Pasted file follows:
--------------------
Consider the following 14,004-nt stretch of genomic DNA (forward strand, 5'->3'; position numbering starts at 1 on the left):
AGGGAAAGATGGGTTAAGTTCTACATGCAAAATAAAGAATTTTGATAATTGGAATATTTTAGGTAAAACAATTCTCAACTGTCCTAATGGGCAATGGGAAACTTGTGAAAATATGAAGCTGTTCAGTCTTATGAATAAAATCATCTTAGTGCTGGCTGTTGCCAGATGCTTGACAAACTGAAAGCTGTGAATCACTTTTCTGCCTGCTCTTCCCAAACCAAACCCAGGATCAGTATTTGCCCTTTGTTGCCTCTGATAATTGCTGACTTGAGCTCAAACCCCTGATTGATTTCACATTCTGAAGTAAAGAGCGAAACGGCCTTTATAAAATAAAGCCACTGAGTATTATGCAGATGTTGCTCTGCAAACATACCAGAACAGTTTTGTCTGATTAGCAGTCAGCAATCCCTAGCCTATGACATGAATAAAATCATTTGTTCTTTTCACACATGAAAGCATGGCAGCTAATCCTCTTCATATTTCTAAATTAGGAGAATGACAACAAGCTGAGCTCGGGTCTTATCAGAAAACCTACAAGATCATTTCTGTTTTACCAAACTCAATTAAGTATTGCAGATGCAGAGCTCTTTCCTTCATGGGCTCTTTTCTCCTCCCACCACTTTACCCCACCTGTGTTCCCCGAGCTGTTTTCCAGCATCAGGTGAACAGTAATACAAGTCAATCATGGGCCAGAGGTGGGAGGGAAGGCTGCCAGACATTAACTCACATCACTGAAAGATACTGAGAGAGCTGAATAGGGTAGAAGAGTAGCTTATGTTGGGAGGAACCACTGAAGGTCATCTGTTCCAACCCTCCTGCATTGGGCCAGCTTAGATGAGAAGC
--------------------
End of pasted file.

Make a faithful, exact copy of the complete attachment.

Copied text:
Consider the following 14,004-nt stretch of genomic DNA (forward strand, 5'->3'; position numbering starts at 1 on the left):
AGGGAAAGATGGGTTAAGTTCTACATGCAAAATAAAGAATTTTGATAATTGGAATATTTTAGGTAAAACAATTCTCAACTGTCCTAATGGGCAATGGGAAACTTGTGAAAATATGAAGCTGTTCAGTCTTATGAATAAAATCATCTTAGTGCTGGCTGTTGCCAGATGCTTGACAAACTGAAAGCTGTGAATCACTTTTCTGCCTGCTCTTCCCAAACCAAACCCAGGATCAGTATTTGCCCTTTGTTGCCTCTGATAATTGCTGACTTGAGCTCAAACCCCTGATTGATTTCACATTCTGAAGTAAAGAGCGAAACGGCCTTTATAAAATAAAGCCACTGAGTATTATGCAGATGTTGCTCTGCAAACATACCAGAACAGTTTTGTCTGATTAGCAGTCAGCAATCCCTAGCCTATGACATGAATAAAATCATTTGTTCTTTTCACACATGAAAGCATGGCAGCTAATCCTCTTCATATTTCTAAATTAGGAGAATGACAACAAGCTGAGCTCGGGTCTTATCAGAAAACCTACAAGATCATTTCTGTTTTACCAAACTCAATTAAGTATTGCAGATGCAGAGCTCTTTCCTTCATGGGCTCTTTTCTCCTCCCACCACTTTACCCCACCTGTGTTCCCCGAGCTGTTTTCCAGCATCAGGTGAACAGTAATACAAGTCAATCATGGGCCAGAGGTGGGAGGGAAGGCTGCCAGACATTAACTCACATCACTGAAAGATACTGAGAGAGCTGAATAGGGTAGAAGAGTAGCTTATGTTGGGAGGAACCACTGAAGGTCATCTGTTCCAACCCTCCTGCATTGGGCCAGCTTAGATGAGAAGC